National Diabetes Week (13-19 July)
Macular Disease Foundation Australia is calling on all Australians living with diabetes to have a comprehensive eye exam at least every 2 years, or more often if recommended by their optometrist or ophthalmologist.
If you have diabetes, you can have damage to the retina at the back of the eye but not have any symptoms.
It is essential that those with diabetes have regular eye examinations to detect changes early so treatment can begin before irreversible vision loss occurs.
- More than a third of people with diabetes will develop some form of diabetic eye disease in their lifetime.
- Diabetic eye disease is one of the most common complications of diabetes.
- Currently, up to 50% of Australians with diabetes do not undergo eye examinations at the recommended frequency of every 2 years.
- Almost everyone with type 1 diabetes and more than 60 per cent of those with type 2 diabetes will develop some form of diabetes-related eye disease within 20 years of diagnosis.
“There is a significant need for Australians to be more aware of diabetes related eye disease, and the importance of regular eye checks to ensure early detection, diagnosis, early intervention and/or treatment,” said Julie Heraghty, Foundation Chief Executive Officer. “In almost all cases, this will help prevent vision loss.”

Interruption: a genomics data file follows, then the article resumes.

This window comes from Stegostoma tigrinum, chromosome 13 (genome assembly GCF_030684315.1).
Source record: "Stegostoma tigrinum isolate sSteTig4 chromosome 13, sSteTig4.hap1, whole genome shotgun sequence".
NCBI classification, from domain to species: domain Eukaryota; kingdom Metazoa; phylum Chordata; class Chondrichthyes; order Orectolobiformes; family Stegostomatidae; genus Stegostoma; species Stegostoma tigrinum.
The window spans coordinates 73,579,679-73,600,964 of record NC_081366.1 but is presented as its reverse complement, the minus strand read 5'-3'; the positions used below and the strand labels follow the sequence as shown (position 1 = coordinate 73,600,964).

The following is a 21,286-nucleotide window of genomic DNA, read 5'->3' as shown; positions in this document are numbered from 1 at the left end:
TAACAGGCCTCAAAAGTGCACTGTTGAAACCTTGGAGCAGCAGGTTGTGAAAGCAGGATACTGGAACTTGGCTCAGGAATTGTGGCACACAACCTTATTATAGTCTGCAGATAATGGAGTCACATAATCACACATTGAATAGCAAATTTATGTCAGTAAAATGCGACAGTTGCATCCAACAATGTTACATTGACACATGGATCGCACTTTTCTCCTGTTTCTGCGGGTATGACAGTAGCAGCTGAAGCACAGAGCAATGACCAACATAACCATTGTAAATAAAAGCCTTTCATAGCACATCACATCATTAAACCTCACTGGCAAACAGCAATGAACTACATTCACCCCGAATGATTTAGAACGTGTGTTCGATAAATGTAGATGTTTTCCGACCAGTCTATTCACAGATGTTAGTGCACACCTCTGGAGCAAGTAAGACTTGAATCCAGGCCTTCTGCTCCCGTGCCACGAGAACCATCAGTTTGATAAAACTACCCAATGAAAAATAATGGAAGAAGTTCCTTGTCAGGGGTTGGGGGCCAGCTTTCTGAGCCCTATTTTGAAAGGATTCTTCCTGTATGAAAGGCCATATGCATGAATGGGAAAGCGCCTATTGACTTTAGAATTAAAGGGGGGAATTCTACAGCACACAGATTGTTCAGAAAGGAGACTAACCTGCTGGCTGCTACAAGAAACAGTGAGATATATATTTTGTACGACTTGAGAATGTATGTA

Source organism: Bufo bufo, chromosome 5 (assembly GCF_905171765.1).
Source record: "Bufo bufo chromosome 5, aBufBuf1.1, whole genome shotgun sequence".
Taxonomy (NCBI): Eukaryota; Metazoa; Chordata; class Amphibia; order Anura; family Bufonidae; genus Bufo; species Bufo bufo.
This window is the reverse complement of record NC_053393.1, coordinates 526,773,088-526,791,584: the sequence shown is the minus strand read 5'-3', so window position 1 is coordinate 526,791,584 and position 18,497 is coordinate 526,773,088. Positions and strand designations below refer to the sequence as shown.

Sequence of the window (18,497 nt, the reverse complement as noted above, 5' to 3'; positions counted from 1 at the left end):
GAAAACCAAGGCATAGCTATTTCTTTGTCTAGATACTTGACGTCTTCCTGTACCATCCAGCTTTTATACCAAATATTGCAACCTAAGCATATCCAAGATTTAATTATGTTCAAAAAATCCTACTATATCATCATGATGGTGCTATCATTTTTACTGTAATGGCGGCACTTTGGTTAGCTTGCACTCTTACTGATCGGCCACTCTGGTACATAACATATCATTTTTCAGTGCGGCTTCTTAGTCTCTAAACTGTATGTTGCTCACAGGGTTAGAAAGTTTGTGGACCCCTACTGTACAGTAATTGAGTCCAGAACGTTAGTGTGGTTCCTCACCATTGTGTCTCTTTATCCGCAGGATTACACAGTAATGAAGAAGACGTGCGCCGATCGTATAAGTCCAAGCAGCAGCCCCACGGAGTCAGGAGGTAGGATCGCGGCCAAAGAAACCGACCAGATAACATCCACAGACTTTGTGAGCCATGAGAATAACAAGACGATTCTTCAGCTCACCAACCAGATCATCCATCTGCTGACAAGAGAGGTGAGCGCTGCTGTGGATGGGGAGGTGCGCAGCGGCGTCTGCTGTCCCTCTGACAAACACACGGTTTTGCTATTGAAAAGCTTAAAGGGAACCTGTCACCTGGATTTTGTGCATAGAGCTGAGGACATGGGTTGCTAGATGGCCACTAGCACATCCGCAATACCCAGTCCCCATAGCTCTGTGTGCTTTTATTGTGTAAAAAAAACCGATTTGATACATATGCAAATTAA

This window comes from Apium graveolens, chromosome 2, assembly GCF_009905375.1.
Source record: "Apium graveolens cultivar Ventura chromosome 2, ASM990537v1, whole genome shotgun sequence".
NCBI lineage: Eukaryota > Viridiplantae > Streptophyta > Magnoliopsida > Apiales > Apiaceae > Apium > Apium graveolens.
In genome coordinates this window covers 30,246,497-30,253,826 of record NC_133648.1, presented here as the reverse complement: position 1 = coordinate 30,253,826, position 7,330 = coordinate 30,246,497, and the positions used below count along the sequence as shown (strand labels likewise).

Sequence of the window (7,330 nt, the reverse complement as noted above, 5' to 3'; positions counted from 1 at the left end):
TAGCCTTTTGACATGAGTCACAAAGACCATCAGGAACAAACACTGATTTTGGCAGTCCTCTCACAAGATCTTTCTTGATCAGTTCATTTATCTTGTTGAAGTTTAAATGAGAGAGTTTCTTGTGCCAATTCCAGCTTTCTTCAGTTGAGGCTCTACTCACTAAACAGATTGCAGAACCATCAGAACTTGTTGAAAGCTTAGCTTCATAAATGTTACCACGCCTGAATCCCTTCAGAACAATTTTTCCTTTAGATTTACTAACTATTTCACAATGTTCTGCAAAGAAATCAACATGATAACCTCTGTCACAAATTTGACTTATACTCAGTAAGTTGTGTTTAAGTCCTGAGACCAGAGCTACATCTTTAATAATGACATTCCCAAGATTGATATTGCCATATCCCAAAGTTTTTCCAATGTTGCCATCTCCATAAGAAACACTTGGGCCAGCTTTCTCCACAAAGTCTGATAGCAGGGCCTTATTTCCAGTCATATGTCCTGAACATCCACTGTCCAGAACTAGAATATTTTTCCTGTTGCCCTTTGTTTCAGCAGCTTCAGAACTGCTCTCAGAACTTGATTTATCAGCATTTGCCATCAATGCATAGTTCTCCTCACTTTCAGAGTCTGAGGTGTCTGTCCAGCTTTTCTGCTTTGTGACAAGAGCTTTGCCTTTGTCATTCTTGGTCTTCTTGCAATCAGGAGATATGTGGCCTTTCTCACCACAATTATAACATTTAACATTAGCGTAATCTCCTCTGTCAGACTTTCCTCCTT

For a FREE information booklet on diabetes and eye disease, prevention and treatments call Macular Disease Foundation Australia. Free call number: 1800 111 709.
For more information on diabetes, including a test to estimate your risk of developing diabetes, visit Diabetes Australia.
1 Out of sight – a report into diabetic eye disease in Australia. Baker IDI Heart and Diabetes Institute and Centre for Eye Research Australia (CERA). September 2013
14 July 2014